• The non-volley zone is the 7-foot zone on both sides of the net. No volleying is permitted within the non-volley zone. This rule prevents players from executing smashes from a position within the zone. When volleying the ball, the player may not step on or over the line. It is a fault if the player’s momentum causes the player or anything the player is wearing or carrying to touch the non-volley zone. It is a fault even if the ball is declared dead before the player touches the zone. A player may be in the non-volley zone at any other time. The non-volley zone is sometimes referred to as the kitchen.
  • Both players on the serving team are allowed to serve, and a team shall score points only when serving. A game is played to eleven points and a team must win by two points. Rallies are lost by failing to return the ball inbounds to the opponent’s court before the second bounce, stepping into the non-volley zone and volleying the ball, or by violating the double-bounce rule. The hand is considered an extension of the paddle. The player loses the rally if the ball hits any other part of his body or clothing.
  • At the beginning of the serve, both feet must be behind the baseline. At the time the ball is struck, at least one foot must be on the playing surface behind the baseline and the server’s feet may not touch the playing surface in an area outside the confines of the serving area. The serve is made underhand. The paddle must contact the ball below the waist. The serve is made diagonally cross court and must clear the non-volley zone. If the ball hits the non-volley line the serve is a fault. All other lines are good at all times.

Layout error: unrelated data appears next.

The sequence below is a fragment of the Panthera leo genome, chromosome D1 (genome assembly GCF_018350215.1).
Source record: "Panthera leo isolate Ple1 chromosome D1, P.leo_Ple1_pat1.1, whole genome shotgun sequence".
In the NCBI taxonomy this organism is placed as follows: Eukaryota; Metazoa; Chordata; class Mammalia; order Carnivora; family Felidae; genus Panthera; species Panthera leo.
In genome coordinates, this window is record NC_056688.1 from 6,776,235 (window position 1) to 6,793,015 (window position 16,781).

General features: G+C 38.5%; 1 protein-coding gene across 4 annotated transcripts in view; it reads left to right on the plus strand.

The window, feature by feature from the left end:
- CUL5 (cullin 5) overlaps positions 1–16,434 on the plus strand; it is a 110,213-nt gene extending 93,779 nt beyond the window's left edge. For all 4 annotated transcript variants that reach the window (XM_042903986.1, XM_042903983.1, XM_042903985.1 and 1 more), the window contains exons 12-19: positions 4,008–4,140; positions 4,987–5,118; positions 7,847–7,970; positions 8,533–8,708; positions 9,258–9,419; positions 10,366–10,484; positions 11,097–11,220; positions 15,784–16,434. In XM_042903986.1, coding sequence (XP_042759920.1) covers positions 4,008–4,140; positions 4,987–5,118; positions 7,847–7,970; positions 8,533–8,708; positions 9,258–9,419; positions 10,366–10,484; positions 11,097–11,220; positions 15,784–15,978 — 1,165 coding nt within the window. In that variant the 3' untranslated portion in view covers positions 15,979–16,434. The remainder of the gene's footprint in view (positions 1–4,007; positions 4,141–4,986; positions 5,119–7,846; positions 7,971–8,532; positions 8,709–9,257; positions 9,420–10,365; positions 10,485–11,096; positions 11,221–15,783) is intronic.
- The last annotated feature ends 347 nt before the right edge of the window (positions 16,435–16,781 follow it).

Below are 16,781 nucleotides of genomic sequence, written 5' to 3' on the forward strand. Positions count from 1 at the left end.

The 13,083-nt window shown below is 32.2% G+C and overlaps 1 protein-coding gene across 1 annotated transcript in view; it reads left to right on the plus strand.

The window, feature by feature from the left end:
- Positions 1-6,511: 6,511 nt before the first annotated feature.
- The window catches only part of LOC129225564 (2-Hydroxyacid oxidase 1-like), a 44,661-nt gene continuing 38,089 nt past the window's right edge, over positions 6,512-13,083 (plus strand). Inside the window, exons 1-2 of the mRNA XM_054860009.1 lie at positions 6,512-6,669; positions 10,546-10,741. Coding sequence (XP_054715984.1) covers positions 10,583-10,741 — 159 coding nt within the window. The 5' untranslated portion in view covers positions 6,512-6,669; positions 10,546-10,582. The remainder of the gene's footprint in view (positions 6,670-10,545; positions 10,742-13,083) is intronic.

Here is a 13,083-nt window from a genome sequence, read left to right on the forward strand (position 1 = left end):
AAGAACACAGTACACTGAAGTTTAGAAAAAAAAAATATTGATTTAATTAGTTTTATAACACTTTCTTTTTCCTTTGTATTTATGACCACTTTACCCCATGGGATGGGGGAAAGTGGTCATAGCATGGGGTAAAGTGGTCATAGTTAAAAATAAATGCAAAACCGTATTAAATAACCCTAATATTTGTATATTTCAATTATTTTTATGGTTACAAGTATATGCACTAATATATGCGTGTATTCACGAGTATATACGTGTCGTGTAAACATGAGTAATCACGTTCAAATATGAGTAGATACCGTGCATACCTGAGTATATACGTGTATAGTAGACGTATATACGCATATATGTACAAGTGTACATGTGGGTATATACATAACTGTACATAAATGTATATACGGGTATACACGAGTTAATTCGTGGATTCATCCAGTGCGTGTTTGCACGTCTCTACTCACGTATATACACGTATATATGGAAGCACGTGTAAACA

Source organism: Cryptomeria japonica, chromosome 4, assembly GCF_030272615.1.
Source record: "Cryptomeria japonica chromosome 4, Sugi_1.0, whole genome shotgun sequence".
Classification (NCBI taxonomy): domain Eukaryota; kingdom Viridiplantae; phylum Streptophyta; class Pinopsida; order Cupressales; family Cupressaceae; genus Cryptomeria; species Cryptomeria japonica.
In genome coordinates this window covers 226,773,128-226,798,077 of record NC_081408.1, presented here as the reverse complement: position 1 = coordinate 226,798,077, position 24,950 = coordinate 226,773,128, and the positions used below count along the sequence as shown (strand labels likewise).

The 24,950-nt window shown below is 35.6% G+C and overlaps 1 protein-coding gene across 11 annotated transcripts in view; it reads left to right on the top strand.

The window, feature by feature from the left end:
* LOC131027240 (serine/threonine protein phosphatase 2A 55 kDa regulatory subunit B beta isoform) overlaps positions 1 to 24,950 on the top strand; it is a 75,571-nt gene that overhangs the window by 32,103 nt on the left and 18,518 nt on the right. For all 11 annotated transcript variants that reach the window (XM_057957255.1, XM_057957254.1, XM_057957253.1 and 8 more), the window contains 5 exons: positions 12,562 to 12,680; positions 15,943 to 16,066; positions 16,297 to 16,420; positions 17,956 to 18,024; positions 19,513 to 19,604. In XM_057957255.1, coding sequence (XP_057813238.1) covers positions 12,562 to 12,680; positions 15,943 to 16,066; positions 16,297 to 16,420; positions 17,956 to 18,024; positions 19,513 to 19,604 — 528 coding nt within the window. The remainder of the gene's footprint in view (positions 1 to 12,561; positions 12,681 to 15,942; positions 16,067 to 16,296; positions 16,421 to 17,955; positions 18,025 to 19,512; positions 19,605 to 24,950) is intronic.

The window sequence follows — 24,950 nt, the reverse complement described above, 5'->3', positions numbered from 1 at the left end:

• Only one serve attempt by a severing player is allowed at the start of each new game. If the ball touches the net on the serve, and lands in the proper service court it is in play and needs to be returned. Let serves (served balls that touch or hit the net) are not replayed (the ball must land in the proper service court). Thereafter the first serving team serves them both members of each team will serve and fault before the ball is turned over to the opposing team. When the receiving team wins the serve (side out occurs) the player in the right-hand court will always serve first.
  • When the serving team wins a point, the server moves to the other side of the serving team’s court. Note that if the serve rotation is done properly, the serving team’s score will always be even when the player that started the game on the right side is on the right side and odd when that player is on the left side.
  • Singles Play: The server serves from the right side when his score is even and from the left side when his score is odd.

The following information applies to scoring in doubles matches as doubles are currently being played more on a global level.